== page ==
Purchasing power. Portfolio power. Philanthropic power. Political power. and ‘preneur power.
Geri Stengel, president of Ventureneer, a digital media and market research company, has a good piece on Forbes.com rounding up the many ways consumers, investors, philanthropists, citizens and, yes, entrepreneurs can both harness and help the growing power of women and girls.
Finance can impact issues as diverse as women on corporate boards, sex trafficking, bias in the media, the wage gap, equitable health access and the gap in funding women-led companies, according to The State of the Field of Gender Lens Investing: A Road Map for the Field from Criterion Institute
Here are some of Geri’s additional tips and resources:
BUY UP Index rates parent companies of consumers’ favorite brands on gender diversity in the boardroom and C-Suite, workforce practices (such as maternity leave or flextime/telecommuting and leadership programs), philanthropy and corporate social responsibility, and advertising and marketing that portrays inclusiveness.
Maternity Leave Resource Center is a database of the leave policies of approximately 550 companies.
Harness the Power of the Purse: Winning Women Investors, by Andrea Turner Moffitt, outlines the investing power of women, who have decision-making power over $11.2 trillion or 39% of all investable assets in the U.S..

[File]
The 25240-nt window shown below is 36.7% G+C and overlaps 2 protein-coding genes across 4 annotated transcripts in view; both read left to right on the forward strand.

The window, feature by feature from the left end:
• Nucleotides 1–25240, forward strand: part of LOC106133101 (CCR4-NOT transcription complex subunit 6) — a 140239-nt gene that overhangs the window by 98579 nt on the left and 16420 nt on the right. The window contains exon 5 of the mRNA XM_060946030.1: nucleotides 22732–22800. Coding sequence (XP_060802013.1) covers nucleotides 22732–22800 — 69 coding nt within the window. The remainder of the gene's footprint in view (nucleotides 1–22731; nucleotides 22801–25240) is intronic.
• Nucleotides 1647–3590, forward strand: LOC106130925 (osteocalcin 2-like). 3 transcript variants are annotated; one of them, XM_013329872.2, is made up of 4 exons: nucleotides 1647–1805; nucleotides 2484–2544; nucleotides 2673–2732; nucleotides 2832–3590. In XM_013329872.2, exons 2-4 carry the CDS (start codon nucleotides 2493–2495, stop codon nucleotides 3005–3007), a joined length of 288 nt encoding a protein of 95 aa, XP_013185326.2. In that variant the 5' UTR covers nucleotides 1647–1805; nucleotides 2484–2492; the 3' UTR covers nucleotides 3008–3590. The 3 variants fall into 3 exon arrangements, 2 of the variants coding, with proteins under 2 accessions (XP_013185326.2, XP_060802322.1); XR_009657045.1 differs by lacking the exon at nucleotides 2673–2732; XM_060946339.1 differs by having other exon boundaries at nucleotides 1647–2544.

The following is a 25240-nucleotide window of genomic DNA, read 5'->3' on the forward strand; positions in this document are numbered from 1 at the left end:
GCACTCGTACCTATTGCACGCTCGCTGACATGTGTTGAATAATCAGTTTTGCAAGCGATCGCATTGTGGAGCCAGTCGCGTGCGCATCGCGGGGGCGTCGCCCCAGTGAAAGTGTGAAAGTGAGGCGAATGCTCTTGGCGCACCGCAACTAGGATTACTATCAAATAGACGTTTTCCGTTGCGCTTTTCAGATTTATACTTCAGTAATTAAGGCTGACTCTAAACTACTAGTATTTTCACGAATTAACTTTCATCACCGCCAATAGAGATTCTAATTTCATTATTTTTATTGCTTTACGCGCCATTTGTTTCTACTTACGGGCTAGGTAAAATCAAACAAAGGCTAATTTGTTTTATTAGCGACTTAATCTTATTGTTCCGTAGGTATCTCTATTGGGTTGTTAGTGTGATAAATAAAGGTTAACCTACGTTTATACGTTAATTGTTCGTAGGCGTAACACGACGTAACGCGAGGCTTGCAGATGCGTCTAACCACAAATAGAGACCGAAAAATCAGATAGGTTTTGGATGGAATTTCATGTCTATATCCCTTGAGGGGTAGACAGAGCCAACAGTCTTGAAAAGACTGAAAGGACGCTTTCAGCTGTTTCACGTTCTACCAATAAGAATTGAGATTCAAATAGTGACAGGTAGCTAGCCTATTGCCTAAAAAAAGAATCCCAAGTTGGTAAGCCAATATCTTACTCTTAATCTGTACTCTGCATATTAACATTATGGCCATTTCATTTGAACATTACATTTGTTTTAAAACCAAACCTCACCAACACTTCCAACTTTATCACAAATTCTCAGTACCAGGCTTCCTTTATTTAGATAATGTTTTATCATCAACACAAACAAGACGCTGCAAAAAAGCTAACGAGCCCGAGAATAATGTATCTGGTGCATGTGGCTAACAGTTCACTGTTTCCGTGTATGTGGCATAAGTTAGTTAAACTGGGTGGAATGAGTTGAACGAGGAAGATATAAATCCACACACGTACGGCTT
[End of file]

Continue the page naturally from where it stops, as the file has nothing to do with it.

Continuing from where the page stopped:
[blockquote author=”Geri Stengel, Ventureneer” pull=”pullright”]Imagine what the world would look like if women used their purses to influence a company’s decision to provide maternity leaves, fund a company that developed a better breast pump, educate girls in the developing world or back competent female candidates.[/blockquote]
Women Investing in Women Initiative (WIN-WIN), a project of the Calvert Foundation, raised $20 million to lend to organizations that empower women and girls.
Blueprint for Investing in Girls and Young Women, by the New York Women’s Foundation, explores how poverty makes women vulnerable to violence, poor health, and lower educational outcomes, and strategies to overcome it.
More women than men vote, but women make up only 30% of big campaign donors, according to data from Crowdpac reported in The New York Times.
Business that engage both women and men in every link of the value chain do better, according to Women and Social Enterprises: How Gender Integration Can Boost Entrepreneurial Solutions to Poverty from Acumen and the International Center for Research on Women.
“Imagine what the world would look like if women used their purses to influence a company’s decision to provide maternity leaves, fund a company that developed a better breast pump, educate girls in the developing world or back competent female candidates,” Stengel writes. “I can imagine that world. It looks pretty good.”
This post is part of the conversation around the new report, “The State of the Field of Gender Lens Investing” and is published in partnership with Criterion Institute. Join the conversation by sending your thoughts to email@example.com.